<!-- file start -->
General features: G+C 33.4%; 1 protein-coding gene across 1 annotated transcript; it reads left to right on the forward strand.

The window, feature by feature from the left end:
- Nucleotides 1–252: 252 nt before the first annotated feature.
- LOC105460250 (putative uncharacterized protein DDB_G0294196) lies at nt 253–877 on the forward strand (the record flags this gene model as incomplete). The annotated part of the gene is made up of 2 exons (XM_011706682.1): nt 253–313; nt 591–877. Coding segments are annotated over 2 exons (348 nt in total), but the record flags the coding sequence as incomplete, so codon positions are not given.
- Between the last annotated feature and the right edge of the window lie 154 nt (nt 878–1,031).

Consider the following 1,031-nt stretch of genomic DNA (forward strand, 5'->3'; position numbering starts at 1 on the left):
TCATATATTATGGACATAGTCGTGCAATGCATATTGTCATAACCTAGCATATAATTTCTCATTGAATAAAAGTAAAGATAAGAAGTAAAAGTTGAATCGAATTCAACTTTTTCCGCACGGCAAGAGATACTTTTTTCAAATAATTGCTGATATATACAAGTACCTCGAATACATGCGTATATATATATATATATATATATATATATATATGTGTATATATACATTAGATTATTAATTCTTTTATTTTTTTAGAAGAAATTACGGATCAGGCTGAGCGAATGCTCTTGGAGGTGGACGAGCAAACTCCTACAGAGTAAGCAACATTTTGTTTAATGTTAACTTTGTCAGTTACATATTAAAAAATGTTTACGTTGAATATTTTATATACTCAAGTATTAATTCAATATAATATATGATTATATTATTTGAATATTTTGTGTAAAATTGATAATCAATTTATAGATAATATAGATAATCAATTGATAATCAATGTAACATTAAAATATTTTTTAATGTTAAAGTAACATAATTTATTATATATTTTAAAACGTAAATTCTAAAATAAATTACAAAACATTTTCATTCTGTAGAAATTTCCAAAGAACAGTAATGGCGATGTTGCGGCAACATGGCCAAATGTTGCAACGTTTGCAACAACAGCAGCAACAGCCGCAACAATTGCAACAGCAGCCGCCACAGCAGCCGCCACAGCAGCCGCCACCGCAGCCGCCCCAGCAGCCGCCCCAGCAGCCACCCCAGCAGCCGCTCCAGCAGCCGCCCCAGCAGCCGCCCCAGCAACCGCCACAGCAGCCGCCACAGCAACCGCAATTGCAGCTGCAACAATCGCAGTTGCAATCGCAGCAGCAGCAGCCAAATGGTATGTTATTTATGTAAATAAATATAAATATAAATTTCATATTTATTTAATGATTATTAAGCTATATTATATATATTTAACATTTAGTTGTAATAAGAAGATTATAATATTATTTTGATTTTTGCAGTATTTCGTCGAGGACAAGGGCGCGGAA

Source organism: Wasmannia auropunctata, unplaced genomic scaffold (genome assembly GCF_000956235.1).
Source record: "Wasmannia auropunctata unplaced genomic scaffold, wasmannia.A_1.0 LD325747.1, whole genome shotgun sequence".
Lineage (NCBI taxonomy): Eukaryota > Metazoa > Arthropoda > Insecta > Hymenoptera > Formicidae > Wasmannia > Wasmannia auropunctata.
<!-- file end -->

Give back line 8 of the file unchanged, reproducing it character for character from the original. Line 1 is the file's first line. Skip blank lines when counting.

Source organism: Wasmannia auropunctata, unplaced genomic scaffold (genome assembly GCF_000956235.1).